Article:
The key point of Eastern Pennsylvania's ruling on J.G Wentworth SSC Ltd v. Settlement Funding LLC case, is that the use of keyword-triggered ads and keyword metatags can be a case of duping if the resulting ads/search results don't display the plaintiff's trademarks. However, the court wisely differentiated between the use of logos and keywords for indicative purposes.
This ruling has eventually brought an end to consumer's confusion on Keyword Ads and Metatag.Hence, the keywords in the Google AdWords, Yahoo! SM account or keyword meta tags at the top of HTML pages are not an infringement attack.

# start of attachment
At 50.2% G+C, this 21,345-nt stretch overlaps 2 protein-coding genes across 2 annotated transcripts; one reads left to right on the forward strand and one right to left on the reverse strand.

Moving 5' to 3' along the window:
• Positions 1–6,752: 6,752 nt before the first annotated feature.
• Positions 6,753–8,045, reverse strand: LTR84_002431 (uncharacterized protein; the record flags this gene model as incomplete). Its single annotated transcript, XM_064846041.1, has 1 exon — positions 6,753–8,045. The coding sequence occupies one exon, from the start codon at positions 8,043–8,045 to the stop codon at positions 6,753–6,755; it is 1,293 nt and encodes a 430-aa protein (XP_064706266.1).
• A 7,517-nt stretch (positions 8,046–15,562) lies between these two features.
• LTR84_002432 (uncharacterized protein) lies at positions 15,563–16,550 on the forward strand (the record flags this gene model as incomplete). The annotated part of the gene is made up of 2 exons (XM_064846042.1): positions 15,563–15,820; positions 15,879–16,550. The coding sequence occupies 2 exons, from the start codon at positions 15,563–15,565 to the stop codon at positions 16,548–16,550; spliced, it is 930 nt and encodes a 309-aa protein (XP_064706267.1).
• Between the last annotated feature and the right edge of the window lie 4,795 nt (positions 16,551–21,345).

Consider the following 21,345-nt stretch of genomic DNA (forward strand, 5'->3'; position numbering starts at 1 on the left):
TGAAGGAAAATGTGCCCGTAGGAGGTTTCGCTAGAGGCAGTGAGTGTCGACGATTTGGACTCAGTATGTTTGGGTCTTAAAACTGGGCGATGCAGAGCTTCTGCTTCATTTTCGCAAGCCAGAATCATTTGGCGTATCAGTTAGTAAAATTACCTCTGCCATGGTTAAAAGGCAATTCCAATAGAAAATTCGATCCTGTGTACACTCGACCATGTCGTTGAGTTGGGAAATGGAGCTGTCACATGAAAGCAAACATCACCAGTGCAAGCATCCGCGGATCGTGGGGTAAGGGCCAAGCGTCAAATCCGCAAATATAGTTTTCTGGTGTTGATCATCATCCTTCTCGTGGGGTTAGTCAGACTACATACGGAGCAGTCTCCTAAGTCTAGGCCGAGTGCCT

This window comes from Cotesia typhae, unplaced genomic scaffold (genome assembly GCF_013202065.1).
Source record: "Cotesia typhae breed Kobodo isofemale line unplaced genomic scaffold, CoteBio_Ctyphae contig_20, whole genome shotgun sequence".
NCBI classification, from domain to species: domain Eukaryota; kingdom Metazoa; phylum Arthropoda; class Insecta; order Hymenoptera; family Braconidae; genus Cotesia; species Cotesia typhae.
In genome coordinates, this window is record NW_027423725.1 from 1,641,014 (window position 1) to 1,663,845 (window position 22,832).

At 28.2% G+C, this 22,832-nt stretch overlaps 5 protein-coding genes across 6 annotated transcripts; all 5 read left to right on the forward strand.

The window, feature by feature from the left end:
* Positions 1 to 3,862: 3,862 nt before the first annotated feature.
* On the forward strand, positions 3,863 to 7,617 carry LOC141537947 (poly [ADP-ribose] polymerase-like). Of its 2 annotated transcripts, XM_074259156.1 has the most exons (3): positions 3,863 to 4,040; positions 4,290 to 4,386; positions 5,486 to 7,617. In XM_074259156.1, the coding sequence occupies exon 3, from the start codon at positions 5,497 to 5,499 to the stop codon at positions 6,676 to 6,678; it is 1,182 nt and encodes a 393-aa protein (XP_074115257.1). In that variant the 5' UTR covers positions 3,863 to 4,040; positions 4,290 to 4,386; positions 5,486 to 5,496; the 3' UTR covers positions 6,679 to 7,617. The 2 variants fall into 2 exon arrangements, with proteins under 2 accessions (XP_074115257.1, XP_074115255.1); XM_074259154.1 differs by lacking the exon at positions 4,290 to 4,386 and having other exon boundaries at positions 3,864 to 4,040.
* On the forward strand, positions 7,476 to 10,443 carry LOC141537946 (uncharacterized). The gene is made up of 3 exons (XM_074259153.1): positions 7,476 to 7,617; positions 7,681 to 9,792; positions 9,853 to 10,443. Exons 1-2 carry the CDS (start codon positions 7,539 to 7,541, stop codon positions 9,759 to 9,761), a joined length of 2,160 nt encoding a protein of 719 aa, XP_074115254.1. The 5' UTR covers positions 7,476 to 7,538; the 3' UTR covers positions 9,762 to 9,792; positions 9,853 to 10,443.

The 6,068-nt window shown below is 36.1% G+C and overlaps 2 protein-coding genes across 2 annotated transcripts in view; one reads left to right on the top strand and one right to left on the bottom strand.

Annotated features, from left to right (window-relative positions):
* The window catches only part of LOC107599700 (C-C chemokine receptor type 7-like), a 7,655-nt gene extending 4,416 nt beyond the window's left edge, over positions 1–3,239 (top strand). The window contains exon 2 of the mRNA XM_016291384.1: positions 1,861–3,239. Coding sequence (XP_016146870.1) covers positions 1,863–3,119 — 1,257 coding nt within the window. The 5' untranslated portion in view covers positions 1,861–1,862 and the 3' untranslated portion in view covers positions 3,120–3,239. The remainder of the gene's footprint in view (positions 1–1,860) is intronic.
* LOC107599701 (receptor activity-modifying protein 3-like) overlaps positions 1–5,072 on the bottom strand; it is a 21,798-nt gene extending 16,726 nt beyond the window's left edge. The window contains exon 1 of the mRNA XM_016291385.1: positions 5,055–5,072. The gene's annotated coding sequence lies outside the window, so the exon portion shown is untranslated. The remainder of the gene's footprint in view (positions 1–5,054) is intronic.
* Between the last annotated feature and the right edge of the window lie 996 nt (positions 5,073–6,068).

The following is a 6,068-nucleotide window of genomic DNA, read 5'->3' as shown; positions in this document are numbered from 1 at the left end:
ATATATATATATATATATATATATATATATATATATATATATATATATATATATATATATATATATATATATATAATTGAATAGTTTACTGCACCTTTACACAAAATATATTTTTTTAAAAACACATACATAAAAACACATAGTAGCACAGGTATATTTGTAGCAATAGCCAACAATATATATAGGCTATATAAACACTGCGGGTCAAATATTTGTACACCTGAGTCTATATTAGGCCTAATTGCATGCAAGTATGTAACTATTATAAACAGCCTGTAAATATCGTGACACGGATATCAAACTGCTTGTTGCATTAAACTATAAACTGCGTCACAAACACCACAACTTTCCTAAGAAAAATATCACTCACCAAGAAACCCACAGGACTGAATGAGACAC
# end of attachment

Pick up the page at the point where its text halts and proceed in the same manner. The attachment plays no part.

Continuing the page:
Traffic.com gives a fine example to make it more clear: "If you owned clickstream data, as all of the major website properties (Google, Microsoft, Yahoo) do, you'd already have a very good idea of which consumers had, in the past, visited (say) the BMW site, or searched for "BMW". If you knew this, you could show them your ads at a later time in their surfing travels. Is that legal? As long as the privacy policies are disclosed, it sure is. It's called "targeting." What if you don't own that clickstream data? Shouldn't you be allowed to benefit from the same phenomenon, by participating in a system that works similarly?"